Be Kind, Rewind: Understanding empathy
Posted on April 18, 2015
“Be Kind Rewind” may not be the best Jack Black movie ever, but it came to mind a few weeks ago (when I originally indended to write this) for a number of reasons, but mostly for the title. It was my first week really back in the full swing of life: hanging out with friends and going to work in the office.
It also included what I will consider my first real negative points since my diagnosis. I think, correct me if I’m wrong, that most people I meet would consider me a fairly cheery and pleasant person — that is at least what I’m going for. But man, a few weekends ago (I believe three to be exact) was overall sort of unpleasant.
Don’t get me wrong, there were some seriously good points, but it is amazing how one thing will leave such a bad taste in your mouth that it just sticks with you and nags. I shall describe this particular instance as tasting like licorice. Licorice is a ridiculous way to spell a word. I’ve provided Google’s information about the etymology and use of the word to the left.
Having been my first week back in the swing of things, I was pretty tired by Saturday. I spent the entire week being incredibly shaky from the high dose of steroids I am on and by Saturday evening when I was hanging out with friends it was particularly noticeable.
One of my lovely friends took notice and of all things made a really, really dumb comment relating my hands shaking to Parkinson’s Disease, in reality the comment or similar ones were made several times for the rest of the night and we were all together for ~8 hours.
Here I stand now on my soap box:
Don’t make comments like that. Just, please, people of the Internet, resist the temptation. I know, easier said than done. In actuality though, it isn’t. As I said to my brother the next day when I called him, don’t make assumptions about a person’s abilities or situations. If you are in a position to offer assistance in a kind way, do so.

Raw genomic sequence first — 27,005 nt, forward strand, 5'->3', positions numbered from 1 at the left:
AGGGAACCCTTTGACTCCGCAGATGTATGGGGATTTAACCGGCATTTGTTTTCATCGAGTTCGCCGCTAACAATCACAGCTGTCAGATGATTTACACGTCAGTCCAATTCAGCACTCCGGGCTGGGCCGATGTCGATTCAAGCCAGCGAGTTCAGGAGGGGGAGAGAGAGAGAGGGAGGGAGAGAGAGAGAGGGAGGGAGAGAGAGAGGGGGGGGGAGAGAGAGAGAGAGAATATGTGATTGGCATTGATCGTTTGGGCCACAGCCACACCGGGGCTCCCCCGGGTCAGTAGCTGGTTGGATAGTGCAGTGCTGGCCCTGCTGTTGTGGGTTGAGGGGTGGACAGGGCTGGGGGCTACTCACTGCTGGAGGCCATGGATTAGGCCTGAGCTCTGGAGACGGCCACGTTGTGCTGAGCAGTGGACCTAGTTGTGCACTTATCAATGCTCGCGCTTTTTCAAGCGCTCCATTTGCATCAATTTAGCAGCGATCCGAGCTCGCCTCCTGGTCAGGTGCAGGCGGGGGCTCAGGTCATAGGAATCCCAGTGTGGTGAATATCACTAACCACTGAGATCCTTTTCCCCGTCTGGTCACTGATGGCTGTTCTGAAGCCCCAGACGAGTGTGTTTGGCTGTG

I will make a quick aside here: I also take serious issue with the common media narrative about individuals with X disease or diagnosis being brave because their disease or diagnosis. Bravery is defined as: ready to face and endure danger or pain; showing courage.
Firefighters are brave. Soldiers are brave. In childbirth, mothers are brave.
Just because a person has a diagnosis does not make them brave. I do not consider myself brave because of my diagnosis. I consider myself a stronger person for it. People are strong. Women are strong. Strength does not equal bravery.
This aside was brought to you by a TODAY Show segment about a celebrity’s “brave battle with cancer and the courage to ask for a second opinion.” BLEH — try writing that entire segment again. (Here’s me hoping the doctor’s office does not have the TODAY Show on the next time I am in for a visit.)
I apologize for that.
The day after my friend made such insensitive comments to me, I ended up hitting what I will call my breaking point with my diagnosis. I felt pretty miserable. I wanted to drink coffee — which I have now not had since January (oy.) But my medications combined with my intense desire for an iced coffee with my breakfast (or another human being to make breakfast with, but that just sounds even more sad as I type it) pushed me over the edge. I cried.